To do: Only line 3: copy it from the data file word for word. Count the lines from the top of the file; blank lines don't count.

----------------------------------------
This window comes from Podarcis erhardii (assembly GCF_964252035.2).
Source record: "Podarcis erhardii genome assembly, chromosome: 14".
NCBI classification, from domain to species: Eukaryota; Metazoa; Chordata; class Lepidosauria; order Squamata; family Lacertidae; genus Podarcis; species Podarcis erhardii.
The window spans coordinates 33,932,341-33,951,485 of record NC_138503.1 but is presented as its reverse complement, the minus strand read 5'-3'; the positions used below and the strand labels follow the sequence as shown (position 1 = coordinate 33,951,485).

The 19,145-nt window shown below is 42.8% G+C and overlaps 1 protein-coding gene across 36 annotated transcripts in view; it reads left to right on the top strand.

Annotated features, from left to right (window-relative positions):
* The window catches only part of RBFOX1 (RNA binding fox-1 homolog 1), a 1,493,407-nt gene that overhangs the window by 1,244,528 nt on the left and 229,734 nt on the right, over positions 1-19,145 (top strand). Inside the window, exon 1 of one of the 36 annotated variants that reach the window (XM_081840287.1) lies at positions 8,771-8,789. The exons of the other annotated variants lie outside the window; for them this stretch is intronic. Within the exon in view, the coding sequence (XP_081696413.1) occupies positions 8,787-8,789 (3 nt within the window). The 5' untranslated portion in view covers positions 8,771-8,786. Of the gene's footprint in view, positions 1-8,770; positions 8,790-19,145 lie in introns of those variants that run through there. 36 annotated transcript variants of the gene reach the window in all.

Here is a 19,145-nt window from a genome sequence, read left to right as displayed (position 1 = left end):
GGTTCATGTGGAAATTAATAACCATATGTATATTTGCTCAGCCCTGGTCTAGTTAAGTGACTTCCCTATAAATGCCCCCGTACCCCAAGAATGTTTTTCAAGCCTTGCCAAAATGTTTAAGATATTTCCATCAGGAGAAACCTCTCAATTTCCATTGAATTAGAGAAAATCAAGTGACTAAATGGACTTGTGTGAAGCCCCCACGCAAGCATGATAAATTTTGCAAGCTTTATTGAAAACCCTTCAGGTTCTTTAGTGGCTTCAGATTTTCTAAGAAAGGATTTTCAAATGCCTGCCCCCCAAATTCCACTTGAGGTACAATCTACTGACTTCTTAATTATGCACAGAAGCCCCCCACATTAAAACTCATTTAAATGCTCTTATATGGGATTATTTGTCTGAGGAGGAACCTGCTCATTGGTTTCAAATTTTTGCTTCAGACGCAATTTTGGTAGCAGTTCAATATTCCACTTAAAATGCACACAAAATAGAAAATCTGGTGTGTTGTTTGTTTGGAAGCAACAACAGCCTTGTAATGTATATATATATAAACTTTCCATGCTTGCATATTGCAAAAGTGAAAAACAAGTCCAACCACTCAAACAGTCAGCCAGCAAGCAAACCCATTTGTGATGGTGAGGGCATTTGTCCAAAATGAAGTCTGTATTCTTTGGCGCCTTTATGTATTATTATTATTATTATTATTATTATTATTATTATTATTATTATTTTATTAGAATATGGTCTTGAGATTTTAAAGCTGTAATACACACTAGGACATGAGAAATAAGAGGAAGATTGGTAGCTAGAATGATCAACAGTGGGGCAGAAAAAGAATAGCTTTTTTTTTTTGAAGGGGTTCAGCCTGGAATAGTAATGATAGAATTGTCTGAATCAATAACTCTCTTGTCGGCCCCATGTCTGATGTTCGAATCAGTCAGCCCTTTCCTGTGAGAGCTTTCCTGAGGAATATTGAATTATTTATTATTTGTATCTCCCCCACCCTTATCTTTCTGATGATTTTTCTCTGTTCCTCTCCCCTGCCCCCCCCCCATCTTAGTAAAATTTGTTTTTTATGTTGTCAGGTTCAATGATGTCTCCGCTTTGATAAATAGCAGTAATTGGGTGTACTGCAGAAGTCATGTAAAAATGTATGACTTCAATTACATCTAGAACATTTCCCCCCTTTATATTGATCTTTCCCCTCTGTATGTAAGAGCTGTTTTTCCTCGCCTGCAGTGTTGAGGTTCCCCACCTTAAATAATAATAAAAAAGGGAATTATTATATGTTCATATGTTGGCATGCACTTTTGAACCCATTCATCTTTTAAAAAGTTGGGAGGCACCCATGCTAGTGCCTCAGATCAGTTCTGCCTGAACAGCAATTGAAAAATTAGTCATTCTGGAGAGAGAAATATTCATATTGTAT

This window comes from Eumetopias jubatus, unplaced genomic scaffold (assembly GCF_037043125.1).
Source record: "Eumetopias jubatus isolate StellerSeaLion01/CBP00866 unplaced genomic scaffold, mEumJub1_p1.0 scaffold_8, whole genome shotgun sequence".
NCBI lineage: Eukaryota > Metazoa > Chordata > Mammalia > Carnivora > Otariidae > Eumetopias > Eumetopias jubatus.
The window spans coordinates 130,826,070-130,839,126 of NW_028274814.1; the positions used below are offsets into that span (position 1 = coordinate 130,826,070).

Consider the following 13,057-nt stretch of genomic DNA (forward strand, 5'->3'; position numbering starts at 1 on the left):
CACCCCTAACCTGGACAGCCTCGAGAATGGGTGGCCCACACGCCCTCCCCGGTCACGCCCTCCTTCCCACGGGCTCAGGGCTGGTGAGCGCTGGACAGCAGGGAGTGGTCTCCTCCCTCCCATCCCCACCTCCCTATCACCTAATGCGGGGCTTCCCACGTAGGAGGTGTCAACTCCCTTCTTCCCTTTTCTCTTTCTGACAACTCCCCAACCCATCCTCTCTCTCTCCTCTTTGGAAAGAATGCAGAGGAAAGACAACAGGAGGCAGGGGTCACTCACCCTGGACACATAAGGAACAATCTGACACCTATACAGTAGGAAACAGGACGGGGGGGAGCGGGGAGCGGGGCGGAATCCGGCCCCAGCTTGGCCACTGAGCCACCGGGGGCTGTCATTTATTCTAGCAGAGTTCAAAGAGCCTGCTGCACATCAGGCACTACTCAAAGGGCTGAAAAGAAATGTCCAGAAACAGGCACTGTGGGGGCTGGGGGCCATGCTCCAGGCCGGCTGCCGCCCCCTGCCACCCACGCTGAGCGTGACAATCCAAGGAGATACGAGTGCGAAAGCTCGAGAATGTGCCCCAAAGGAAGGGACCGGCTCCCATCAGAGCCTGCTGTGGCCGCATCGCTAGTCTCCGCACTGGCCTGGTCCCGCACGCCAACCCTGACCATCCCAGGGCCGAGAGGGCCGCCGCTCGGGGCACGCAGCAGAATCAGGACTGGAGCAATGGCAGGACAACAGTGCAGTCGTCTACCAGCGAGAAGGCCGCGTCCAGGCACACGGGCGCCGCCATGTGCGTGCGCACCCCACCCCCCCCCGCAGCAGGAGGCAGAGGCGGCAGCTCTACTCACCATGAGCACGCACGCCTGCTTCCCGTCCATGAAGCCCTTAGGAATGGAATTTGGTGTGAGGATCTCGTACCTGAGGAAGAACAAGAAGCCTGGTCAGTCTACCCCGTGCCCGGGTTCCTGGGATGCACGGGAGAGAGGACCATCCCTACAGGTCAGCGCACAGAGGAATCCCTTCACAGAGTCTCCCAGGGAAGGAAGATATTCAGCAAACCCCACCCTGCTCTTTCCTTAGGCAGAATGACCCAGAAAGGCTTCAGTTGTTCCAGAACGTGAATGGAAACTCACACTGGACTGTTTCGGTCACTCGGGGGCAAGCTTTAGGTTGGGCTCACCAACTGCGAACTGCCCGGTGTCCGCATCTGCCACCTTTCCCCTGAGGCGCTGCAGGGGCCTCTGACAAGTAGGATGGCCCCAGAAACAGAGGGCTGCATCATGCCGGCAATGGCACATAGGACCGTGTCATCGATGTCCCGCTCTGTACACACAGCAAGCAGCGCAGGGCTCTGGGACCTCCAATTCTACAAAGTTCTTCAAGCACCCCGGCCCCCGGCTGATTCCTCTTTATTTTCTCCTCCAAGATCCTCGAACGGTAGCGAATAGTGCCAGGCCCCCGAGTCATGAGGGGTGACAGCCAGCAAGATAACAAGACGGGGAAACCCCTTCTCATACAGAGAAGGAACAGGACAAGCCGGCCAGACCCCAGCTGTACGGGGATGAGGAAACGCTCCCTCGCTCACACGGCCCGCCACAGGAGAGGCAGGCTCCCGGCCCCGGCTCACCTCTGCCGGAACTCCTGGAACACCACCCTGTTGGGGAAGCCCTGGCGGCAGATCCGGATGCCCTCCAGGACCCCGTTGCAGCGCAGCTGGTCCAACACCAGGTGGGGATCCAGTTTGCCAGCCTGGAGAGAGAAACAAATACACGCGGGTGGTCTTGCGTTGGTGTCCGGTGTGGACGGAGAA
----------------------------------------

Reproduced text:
NCBI classification, from domain to species: Eukaryota; Metazoa; Chordata; class Lepidosauria; order Squamata; family Lacertidae; genus Podarcis; species Podarcis erhardii.